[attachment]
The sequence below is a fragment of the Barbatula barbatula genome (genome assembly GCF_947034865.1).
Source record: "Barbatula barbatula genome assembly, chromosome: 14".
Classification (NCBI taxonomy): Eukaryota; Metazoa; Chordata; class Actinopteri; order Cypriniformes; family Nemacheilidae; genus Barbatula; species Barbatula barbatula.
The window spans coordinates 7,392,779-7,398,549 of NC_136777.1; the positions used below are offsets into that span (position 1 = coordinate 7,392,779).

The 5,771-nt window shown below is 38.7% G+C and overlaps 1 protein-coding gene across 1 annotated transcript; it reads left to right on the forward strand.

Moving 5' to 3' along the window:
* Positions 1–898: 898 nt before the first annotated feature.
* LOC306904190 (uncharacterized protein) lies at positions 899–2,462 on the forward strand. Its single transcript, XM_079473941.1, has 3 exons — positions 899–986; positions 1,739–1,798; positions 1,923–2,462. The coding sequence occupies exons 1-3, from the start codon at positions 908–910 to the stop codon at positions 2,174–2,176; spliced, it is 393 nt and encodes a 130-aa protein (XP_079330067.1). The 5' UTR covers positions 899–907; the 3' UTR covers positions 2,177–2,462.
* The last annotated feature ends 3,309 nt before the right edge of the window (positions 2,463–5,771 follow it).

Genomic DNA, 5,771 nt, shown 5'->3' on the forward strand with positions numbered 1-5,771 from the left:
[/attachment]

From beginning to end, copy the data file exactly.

The sequence below is a fragment of the Barbatula barbatula genome (genome assembly GCF_947034865.1).
Source record: "Barbatula barbatula genome assembly, chromosome: 14".
Classification (NCBI taxonomy): Eukaryota; Metazoa; Chordata; class Actinopteri; order Cypriniformes; family Nemacheilidae; genus Barbatula; species Barbatula barbatula.
The window spans coordinates 7,392,779-7,398,549 of NC_136777.1; the positions used below are offsets into that span (position 1 = coordinate 7,392,779).

The 5,771-nt window shown below is 38.7% G+C and overlaps 1 protein-coding gene across 1 annotated transcript; it reads left to right on the forward strand.

Moving 5' to 3' along the window:
* Positions 1–898: 898 nt before the first annotated feature.
* LOC306904190 (uncharacterized protein) lies at positions 899–2,462 on the forward strand. Its single transcript, XM_079473941.1, has 3 exons — positions 899–986; positions 1,739–1,798; positions 1,923–2,462. The coding sequence occupies exons 1-3, from the start codon at positions 908–910 to the stop codon at positions 2,174–2,176; spliced, it is 393 nt and encodes a 130-aa protein (XP_079330067.1). The 5' UTR covers positions 899–907; the 3' UTR covers positions 2,177–2,462.
* The last annotated feature ends 3,309 nt before the right edge of the window (positions 2,463–5,771 follow it).

Genomic DNA, 5,771 nt, shown 5'->3' on the forward strand with positions numbered 1-5,771 from the left: